Several years ago an elderly man in Baraboo, Wisconsin was hauled into court on criminal trespass charges. He had been previously warned to cease and desist his actions, but he continued to ignore the Sheriff’s warnings. His violation? After his weekly mowing of his own five acre lot he moved on to the neighboring properties and mowed their lawns. We’re all familiar with criminals who commit a crime and cut and run; this is the only instance I could find of anyone being charged with only cut and run.
I have a lawn mower man for a neighbor now. Fortunately, he stops short of mowing my property, but only by a quarter-inch at most. He jealously guards the property line which, over the years, has become quite indistinct. Twenty years ago it was a couple of young trees which are now giants. He calculates from our side of the trees’ edge and I figure that mid-tree width would be most proper. Of course, our use of the property ends a good ten feet inside the trees but that’s just too close for his glazed eyes – so we silently bear his daily scrutiny of us from either the window over his kitchen sink or slowly simmering in the doorway of his distant barn.
He’s up thrice weekly by six a.m., sharpening the mower blades and testing the grass for moisture. I can always spot Old Will, like Peanuts Pig Pen, in a massive cloud of churning dust captured within a miasma of oily motor exhaust. As he lowers his wide overall-clad buttocks into the steel saddle he whips the throttle into a frenzy and dreams of the days past when his rust-colored steed could gallop across his two-acre lawn. Now it just wheezes and coughs like a foundered old plow horse.
This week Old Will sprung for a new hat – a shiny corn-colored straw twenty-gallon pseudo Stetson, minus a hatband. I figure that he’ll retrieve the tail from the first chipmunk he grinds into buzzard-bait and dangle it over the back of his hat for flair. Old Will likes flair. He’s a proud man and God forbid the visitor that mentions that he missed a bit of grass. His grandson did that last month and Old Will sent him out to the back forty to retrieve the mare that hasn’t been ridden in ten years, but she got papers that prove she’s registered, by gum, and give the old horse a treat – let her eat grass on the lawn to show what a generous, benevolent man, is Old Will. It took his grandson an hour and twenty minutes to snare the snakey mare and being innocent of horses he had himself a frustrating time. But then, grandpa knew it would go slow. There was a reason that horse hasn’t been ridden in ten years.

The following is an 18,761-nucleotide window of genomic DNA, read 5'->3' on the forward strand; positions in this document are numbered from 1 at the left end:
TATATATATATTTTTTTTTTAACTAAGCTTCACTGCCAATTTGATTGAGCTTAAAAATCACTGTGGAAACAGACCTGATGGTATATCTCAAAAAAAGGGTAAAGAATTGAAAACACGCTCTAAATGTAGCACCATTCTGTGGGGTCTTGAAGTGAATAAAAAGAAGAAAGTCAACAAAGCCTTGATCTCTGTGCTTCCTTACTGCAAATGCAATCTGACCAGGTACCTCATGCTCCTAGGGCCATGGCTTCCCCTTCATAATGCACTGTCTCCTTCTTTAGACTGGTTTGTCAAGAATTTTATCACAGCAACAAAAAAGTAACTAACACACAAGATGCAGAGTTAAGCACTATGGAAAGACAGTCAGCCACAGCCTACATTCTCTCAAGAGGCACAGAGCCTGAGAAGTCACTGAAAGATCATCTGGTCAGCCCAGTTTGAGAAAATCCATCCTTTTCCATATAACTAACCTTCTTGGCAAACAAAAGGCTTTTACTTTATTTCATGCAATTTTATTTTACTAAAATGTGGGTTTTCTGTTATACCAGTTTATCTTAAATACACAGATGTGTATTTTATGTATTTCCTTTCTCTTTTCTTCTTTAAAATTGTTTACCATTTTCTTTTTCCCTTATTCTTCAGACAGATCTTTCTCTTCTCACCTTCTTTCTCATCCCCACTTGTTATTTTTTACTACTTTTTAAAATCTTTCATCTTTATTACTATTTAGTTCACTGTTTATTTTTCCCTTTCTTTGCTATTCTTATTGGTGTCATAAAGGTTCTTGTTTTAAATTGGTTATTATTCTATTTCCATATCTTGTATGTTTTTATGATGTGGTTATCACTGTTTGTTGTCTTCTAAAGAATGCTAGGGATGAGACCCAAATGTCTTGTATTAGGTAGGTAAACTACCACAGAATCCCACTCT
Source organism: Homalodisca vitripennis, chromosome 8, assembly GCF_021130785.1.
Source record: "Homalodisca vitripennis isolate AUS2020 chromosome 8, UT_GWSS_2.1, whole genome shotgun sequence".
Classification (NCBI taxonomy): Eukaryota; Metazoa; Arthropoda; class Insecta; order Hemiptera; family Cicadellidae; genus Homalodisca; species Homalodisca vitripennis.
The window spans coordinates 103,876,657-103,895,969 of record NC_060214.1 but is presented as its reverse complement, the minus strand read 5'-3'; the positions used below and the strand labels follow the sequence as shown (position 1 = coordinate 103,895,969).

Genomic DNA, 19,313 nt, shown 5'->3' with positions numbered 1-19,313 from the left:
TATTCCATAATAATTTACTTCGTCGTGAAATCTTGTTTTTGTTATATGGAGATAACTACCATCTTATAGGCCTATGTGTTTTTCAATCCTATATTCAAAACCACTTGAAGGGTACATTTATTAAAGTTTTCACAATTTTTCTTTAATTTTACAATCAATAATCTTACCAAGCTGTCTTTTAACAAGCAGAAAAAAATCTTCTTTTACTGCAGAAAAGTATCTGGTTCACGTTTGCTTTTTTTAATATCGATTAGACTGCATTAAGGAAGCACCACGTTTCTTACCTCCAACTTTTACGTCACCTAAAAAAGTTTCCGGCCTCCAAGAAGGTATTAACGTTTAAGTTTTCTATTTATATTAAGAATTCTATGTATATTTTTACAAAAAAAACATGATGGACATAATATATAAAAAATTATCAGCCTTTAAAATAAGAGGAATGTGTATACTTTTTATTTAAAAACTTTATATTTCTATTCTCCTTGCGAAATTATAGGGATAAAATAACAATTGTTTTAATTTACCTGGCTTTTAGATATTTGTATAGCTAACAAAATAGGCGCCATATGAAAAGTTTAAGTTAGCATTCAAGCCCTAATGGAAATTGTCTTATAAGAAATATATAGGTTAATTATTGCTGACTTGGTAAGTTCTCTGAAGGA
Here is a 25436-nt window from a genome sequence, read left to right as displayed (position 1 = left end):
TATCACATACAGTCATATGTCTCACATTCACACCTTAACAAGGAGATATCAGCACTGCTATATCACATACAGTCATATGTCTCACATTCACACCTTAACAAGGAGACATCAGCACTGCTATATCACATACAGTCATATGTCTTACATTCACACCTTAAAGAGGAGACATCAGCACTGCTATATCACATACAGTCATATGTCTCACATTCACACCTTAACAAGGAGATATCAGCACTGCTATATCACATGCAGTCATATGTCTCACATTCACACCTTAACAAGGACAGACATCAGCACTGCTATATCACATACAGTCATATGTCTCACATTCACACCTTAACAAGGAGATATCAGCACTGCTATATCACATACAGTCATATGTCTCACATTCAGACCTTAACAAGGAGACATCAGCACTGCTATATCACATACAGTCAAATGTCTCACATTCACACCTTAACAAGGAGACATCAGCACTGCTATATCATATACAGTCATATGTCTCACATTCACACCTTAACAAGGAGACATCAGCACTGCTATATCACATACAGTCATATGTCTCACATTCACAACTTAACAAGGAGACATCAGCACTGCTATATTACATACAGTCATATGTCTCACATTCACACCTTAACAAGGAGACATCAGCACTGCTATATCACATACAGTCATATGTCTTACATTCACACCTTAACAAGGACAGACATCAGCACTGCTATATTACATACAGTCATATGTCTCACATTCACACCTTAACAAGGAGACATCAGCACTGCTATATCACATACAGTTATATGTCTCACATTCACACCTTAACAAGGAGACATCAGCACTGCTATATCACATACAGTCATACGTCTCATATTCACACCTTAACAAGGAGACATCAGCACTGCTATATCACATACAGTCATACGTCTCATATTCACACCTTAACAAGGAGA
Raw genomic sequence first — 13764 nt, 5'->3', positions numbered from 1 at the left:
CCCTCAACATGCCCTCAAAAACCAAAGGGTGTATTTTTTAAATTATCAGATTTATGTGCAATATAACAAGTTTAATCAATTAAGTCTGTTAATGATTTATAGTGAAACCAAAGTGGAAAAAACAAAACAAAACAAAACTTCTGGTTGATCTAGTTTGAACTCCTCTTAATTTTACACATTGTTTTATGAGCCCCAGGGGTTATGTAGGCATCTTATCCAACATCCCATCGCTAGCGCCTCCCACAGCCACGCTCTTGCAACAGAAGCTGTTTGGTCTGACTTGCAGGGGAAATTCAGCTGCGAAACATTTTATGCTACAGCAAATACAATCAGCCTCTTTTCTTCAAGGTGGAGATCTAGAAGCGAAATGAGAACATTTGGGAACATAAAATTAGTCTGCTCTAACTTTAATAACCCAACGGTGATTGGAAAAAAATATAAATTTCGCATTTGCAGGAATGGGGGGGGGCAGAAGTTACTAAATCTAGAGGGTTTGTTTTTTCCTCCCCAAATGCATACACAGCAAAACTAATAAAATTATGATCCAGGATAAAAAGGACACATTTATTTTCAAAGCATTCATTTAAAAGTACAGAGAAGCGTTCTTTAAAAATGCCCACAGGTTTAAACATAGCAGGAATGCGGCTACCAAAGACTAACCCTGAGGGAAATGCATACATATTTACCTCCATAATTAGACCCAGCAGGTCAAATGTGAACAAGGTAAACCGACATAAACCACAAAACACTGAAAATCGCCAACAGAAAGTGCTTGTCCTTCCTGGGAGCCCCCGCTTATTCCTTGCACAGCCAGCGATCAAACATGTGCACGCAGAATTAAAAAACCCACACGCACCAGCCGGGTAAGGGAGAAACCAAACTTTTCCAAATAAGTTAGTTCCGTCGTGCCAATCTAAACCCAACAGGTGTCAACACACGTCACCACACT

As I write this essay the lawn mower man dips into the road ditch and clips vagrant green slips from the verge. I turn my head towards the road as I hear gravel being ground into sand, and I watch as Old Will dives into the grass sea until only the tip of his yellow hat bobs through the waves of two-inch deep road drift. He emerges gasping from the ditch and heads for the three-year old tree-stump he’s been trying to have our landlord remove . It bulges above his smooth landscape, wayward tiger lilies and thistles crowd both the stumps old splines and Old Will’s mindscape. He hates its presence, its reminder that he can’t tame the western lot of his neighbor, and that he can’t control the people outside his own family.
Six hours later, six long hours of mower noise, and get the hell outa here, damn dog, and fumes, and grinding, and dead little critters, Old Will drives into his barn and turns the mover off. Ah, I breath clean air again and take a short noise-free break. I know it’s not over yet. Out comes the push mover and off to trim around the house and barn he goes. No fair lads and lasses, Old Will has yet a third trick up his sleeve. The hand mowing finally finished, Old Will sits for a well earned spell and shouts encouragement to his wonderful, long-suffering wife of fifty years, Ruth, as she presents the final flourish to Will’s day well spent – the weed whacker. Smack, smash, slap, it goes as she seeks out the wayward weed attempting to strangle the grapes and the phlox.
Anything that dares to grow taller than two inches is not his concern. If it were up to him there would be no flowers, no gardens to tend, and no trees to shade the yard. Yep, Old Will’s a flat-lander, and the flatter the land the happier he is. His long day is ended, his chores are done, he goes to the barn and gently strokes the bow of his new fishing boat. And regrets that he just hasn’t found the time to put it into the water.
Originally published on the Inditer.Com July 25, 1998. I felt it was appropriate to reprint in honor of my neighbors’ that drive two hours for a weekly shave of the lawns of their vacation homes for a 48 visit. The photo is my ‘Oh no, no mow, backyard prairie reconstruction. Being early June, so far only the Lupines and a couple of other plants have flowered. By the end of month this will be a full palette of colors.